Samsung's going small with the latest addition to its NX line of mirrorless cameras. Touted as the smallest and lightest camera with an interchangeable lens system on the market, the NX mini will be available in mid April in a choice of five colors (white, pink, mint green, brown and black). Starting at $449 for the body with a 9mm kit lens, the NX mini is aimed at those who want to take better pictures than they can with a cellphone and share them instantly via connected devices. We had a chance to test out pre-production units of the NX mini and were taken with its attractive colors and lightweight design.
At just 4.33 x 2.43 x 0.86 inches (110.4 x 61.9 x 22.5 mm) and 6.91 ounces (with battery), the body of the NX mini will fit comfortably in your pocket. With the bundled 9mm kit lens, the camera grows to a depth of 0.98 inches (25mm) — still pocketable. Each camera features a leatherette casing on a magnesium chassis, similar to other products in the NX line. The white version looks a bit plain, but other colors such as mint green and dark brown make the NX mini very attractive.
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A screen for selfies
One of the biggest draws of the NX mini is its 3-inch, 320 x 480 LCD touch screen, which can flip up 180 degrees till it sits above the camera, facing in the same direction as the lens. Yep, this camera is made for self portraits. The screen's hinge felt consistently sturdy on several pre-production units we tried out, but the position was a bit awkward. Our eyes often strayed above the camera's lens to the live preview on the screen above, so we were looking up rather than into the camera.
For selfie lovers, the NX mini packs a new shutter trigger mode — Wink Shot. Once the NX mini has your face in focus, which during our testing took almost no time at all, it will automatically take a photo when you wink. You can set the camera to go into timer mode when it detects a wink, or to instantly capture a shot. The system was speedy and responsive on the models we used.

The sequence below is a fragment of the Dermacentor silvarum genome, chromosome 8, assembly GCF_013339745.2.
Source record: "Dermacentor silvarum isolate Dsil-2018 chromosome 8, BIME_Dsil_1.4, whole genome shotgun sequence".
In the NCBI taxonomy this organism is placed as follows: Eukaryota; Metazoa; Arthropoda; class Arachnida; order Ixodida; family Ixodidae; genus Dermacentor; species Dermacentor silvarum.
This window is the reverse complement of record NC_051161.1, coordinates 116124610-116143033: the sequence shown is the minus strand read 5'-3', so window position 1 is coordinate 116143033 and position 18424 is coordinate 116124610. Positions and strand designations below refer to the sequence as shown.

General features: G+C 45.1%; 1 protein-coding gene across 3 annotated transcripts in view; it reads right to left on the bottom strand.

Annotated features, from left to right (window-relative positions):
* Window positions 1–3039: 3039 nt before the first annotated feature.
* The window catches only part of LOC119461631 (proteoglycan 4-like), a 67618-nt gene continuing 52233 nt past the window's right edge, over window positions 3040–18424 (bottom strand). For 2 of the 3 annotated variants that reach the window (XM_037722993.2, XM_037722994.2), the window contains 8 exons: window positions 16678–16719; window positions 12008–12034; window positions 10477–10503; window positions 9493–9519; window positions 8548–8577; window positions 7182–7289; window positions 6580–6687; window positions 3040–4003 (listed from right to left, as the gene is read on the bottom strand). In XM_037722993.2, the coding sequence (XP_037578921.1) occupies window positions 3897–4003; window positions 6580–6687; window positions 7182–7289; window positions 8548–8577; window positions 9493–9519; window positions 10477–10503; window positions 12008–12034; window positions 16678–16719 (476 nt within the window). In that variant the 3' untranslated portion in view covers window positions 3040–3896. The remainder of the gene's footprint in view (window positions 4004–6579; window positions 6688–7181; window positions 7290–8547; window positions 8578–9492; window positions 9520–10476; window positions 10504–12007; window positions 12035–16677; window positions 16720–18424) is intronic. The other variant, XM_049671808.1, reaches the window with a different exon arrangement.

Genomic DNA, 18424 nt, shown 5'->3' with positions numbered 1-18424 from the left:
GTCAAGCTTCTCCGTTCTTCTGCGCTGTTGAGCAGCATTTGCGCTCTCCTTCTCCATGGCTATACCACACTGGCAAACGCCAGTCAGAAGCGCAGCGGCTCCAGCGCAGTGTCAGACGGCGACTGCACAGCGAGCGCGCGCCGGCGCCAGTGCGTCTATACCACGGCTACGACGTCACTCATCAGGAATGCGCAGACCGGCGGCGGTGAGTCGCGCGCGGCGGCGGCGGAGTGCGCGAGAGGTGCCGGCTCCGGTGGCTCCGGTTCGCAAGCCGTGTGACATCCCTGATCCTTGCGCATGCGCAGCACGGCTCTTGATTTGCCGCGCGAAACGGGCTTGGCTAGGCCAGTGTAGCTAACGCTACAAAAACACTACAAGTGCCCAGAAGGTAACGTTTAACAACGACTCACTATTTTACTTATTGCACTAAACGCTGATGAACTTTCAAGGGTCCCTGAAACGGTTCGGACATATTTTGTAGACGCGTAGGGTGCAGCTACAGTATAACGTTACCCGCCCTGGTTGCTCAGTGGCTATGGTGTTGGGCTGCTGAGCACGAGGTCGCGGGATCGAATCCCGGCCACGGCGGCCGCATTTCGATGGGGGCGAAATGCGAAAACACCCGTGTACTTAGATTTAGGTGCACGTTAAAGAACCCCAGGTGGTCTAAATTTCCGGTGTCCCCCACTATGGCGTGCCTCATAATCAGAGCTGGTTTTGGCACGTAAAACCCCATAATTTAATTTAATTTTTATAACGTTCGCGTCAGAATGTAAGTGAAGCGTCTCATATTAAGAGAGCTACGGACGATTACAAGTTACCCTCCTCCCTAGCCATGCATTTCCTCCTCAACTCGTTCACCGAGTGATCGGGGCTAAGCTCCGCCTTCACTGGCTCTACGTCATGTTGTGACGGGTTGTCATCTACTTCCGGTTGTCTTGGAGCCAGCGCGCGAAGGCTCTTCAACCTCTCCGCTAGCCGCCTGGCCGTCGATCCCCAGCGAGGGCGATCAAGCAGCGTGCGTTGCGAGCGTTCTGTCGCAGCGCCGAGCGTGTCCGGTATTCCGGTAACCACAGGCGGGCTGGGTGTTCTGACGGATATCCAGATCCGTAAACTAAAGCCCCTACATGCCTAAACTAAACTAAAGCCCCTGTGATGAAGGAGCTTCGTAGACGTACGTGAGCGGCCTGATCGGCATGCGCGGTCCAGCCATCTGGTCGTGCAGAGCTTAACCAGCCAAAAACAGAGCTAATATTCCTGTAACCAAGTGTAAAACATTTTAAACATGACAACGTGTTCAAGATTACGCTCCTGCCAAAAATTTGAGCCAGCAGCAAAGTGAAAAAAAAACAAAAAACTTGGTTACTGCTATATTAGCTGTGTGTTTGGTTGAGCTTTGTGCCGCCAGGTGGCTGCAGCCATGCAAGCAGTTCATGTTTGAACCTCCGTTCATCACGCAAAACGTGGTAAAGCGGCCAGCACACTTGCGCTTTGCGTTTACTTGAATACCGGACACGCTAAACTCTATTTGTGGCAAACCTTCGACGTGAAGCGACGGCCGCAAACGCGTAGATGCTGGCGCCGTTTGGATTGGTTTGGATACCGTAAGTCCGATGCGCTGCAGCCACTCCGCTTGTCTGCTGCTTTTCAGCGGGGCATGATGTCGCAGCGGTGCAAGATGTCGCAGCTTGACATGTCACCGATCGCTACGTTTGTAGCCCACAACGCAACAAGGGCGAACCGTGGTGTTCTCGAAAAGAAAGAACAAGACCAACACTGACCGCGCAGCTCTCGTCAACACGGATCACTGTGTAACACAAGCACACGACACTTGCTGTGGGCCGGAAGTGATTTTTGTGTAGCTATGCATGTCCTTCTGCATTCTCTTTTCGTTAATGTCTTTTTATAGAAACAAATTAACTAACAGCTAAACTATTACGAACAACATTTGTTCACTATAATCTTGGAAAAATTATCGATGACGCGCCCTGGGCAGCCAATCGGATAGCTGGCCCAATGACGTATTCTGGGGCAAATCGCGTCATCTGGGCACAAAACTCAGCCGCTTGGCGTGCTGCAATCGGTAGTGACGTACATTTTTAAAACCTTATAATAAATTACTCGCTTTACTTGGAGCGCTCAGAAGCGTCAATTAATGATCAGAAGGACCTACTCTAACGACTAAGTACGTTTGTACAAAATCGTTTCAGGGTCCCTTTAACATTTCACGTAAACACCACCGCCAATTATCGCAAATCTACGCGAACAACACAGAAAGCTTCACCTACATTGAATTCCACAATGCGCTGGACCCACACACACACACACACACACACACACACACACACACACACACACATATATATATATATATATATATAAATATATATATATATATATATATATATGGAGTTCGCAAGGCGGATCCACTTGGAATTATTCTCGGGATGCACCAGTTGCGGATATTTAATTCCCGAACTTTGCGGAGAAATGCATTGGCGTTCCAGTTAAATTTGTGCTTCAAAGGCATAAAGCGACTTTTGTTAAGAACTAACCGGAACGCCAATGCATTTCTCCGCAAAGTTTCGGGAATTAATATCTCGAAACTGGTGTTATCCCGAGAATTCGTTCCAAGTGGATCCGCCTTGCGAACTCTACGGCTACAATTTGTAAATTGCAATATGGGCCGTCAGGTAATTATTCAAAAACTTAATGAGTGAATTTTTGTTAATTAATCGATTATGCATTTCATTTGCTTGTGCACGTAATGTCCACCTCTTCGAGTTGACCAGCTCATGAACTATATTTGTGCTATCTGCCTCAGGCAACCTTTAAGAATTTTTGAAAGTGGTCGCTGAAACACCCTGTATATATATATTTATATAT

A smaller sensor and lenses
The NX mini sports a one-inch (13.2 x 8.8mm) 20-MP CMOS sensor — far smaller than the APS-C class sensors in Samsung's other mirrorless cameras, such as the NX300 and NX30. In producing a camera with a one-inch chip, Samsung is following the lead of Nikon, which uses the same-sized sensor in its Nikon 1 line of cameras, including the new Nikon 1 V3.
The smaller sensor requires a new range of lenses, known as NX-M. Two kit lenses will be available at launch — a 9-millimeter prime (non-zooming) lens and a 9-27mm zoom, with a third performance prime lens (17mm f1.8) to follow in June for $249. In May Samsung will offer a $149 adapter that allows the mini to work with 15 of Samsung's regular NX lenses.
With the sensor's crop factor of 2.7, the 9mm kit lens that comes with the $449 setup translates to a 24.3mm equivalent on a traditional film SLR camera. The zoom lens is roughly equivalent to 24 – 73mm. The second NX mini bundle option includes the zoom lens and an external flash (more powerful than the built-in flash) for $549.
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The NX mini can shoot up to a brisk 6 frames per second (better than entry-level DSLRs). Shutter speeds go up to 1/16,000 of a second — faster than most other cameras — which should allow it to shoot crisp, fast-action shots. The NX mini supports an ISO light sensitivity range of 100 to 25,600. The high light sensitivity is the result of a sensor construction known as backside-illuminated, which allows more light to reach the pixels, important as sensors get smaller. (Many cellphone cameras use backside-illuminated sensors.)
Photographers preferring more control over their shots will like that the NX mini can shoot in RAW format. It provides more flexibility for editing shots in a program such as Adobe Photoshop Lightroom 5, which comes bundled with the camera.
The NX mini captures 1080p full HD video at a respectable 30 frames per second. It also shoots 720p at 30 fps, not the 60fps that some other mirrorless cameras can do. Since the NX mini units that we handled were pre-production, still undergoing tweaks, we cannot accurately assess the image or video quality the camera is capable of. (Stay tuned for a full review in the coming month.)
Samsung also outfitted the NX mini with its Tap&Go system to quickly pair it wirelessly with smartphones or tablets sporting NFC chips. The NX mini comes with the same Smart 3.0 system unveiled along with the NX30 at CES earlier this year, which leverages the phone's or tablet's data connection to automatically share pictures to social networks or upload them to Dropbox or Flickr. The camera can even act as a wireless baby monitor, alerting parents via the mobile app when the camera senses noise. The camera can also be remote controlled from a smartphone app.
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